In the following extract abridged from Albert Clayton’s recently discovered WW1 memoir Long Before Daybreak he is reminded that not long before joining the war he had been an ambitious young art student.
In mid-October we were suddenly called away from the quiet sector of Achicourt, and rushed back into the fray of the Somme Battle, now slowing up in the autumn rains. This time we were actually carried part of the way in lorries and old London buses, the last part however being as usual, on foot.
After foot-slogging for hours through devastated country - this was all newly captured ground - the head of the column turned off the rutted road just at dusk, onto bare open land, without the vestige of a hut or tent in sight, and stopped. We had arrived at wherever it was. Before long several nice big fires were crackling merrily in the dark, and groups of men gathered round to make themselves a can of tea on the embers. The tea water, however, never had a chance to come to the boil. A droning noise overhead and the crash of two or three aerial bombs, revealed the presence of a night-flying Fokker. There was a stampede towards the fires, and in a few seconds the cheerful blaze was scattered and the red-hot embers stamped out by the cursing troops, deprived of their drink of tea.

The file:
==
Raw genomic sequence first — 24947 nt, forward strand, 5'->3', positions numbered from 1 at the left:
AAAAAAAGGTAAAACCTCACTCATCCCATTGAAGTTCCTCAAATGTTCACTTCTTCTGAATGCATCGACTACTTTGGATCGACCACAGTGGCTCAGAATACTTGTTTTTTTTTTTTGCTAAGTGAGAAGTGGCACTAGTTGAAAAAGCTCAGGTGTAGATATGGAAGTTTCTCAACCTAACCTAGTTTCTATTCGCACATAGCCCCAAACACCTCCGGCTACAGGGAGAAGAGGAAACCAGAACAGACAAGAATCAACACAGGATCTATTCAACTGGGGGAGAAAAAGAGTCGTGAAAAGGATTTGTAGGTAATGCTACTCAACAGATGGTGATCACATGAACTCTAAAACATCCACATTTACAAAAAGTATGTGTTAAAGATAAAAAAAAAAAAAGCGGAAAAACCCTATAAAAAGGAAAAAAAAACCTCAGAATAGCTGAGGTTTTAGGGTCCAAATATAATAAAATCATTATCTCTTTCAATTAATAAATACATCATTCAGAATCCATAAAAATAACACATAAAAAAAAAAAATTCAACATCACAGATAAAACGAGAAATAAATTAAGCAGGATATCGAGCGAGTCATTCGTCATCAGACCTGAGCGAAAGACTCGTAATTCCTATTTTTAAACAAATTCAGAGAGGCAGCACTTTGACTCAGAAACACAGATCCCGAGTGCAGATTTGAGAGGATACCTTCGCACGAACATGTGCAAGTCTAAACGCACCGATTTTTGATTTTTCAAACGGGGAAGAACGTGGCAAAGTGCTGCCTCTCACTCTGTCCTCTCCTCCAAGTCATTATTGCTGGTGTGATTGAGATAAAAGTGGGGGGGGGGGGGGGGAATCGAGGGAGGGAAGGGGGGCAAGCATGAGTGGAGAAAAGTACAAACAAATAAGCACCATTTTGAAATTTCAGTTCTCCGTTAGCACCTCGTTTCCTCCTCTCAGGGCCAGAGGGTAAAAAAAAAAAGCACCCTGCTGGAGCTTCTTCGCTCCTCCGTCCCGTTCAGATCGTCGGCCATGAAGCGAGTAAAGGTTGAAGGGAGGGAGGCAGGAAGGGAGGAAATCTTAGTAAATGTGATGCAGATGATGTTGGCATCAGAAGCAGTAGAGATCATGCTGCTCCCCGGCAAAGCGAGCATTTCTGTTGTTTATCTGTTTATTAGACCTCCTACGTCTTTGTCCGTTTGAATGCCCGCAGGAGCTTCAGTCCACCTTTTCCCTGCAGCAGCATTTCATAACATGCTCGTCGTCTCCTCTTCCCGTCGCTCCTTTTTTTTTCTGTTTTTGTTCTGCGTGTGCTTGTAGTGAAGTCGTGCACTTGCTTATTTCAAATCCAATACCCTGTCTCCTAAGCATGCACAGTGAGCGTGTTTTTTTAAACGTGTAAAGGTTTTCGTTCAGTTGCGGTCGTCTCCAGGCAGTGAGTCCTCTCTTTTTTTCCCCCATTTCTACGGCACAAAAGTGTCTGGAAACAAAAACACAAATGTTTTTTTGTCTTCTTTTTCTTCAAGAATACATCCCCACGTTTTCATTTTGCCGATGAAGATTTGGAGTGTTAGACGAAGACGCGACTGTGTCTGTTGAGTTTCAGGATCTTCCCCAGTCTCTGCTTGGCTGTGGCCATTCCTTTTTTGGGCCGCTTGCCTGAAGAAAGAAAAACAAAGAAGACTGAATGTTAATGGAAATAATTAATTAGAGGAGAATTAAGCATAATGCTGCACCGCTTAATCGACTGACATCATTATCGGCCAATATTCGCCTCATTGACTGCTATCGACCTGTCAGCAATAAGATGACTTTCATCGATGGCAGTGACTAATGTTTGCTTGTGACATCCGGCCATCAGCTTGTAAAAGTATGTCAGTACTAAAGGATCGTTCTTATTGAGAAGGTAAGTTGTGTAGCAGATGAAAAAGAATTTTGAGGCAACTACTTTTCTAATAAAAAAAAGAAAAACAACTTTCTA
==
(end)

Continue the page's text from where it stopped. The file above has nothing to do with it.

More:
Sky was our roof, the brown earth was our mattress, so with the others I just scraped a hole in the ground to take my hip, and lay down in my overcoat to sleep. Sleep while you can, for no one knows what the morrow will bring.
The morning light showed, spread out before us, visible from our situation on a slight hill, one of the bloodiest valleys in Europe. Standing on the high ground, I looked down onto a panorama of disrupted earth and trampled roads, and over the splintered tree-stumps of the notorious Delville Wood. In the distance, past the remnants of the village of Flers, a lowering cloud of grey smoke flickered continuously with the bursting shells.
What a water-colour effect it made, I thought, if you could only sit down and do it. Just the sort of thing a few of the famous painters had been given a free hand to do. And an officer’s uniform to do it in, the lucky blighters!
The sharp crack of a rifle interrupted my reflections. A rush of feet over by an old bit of corrugated iron. “What’s up?”, was the general query as one man sauntered back. “Its young so-and-so shot ‘is bloody self,” was the reply, “ ‘e don’t like the view.”
I looked again at the view and decided that I too could have liked it better with a gilt frame round it hanging in the Leicester galleries. Unfortunately I was part of the picture this time, and had to take my place in the composition, amongst that grey smoke.
The journey up to the front line was made worse by the addition of deep mud up to the knees, for the summer weather had broken. The roads were so deeply chewed up by wheel traffic that it was easier to walk off the road than on it. Beyond Flers, the roads deteriorated into footpaths, and footpaths imperceptibly into trenches; but trenches so fragmentary that it was difficult to decide whether they were just shell-holes or not.
Never the less a bit of reserve line was found complete enough to shelter us and dumbly we rested there, waiting for something to hit us.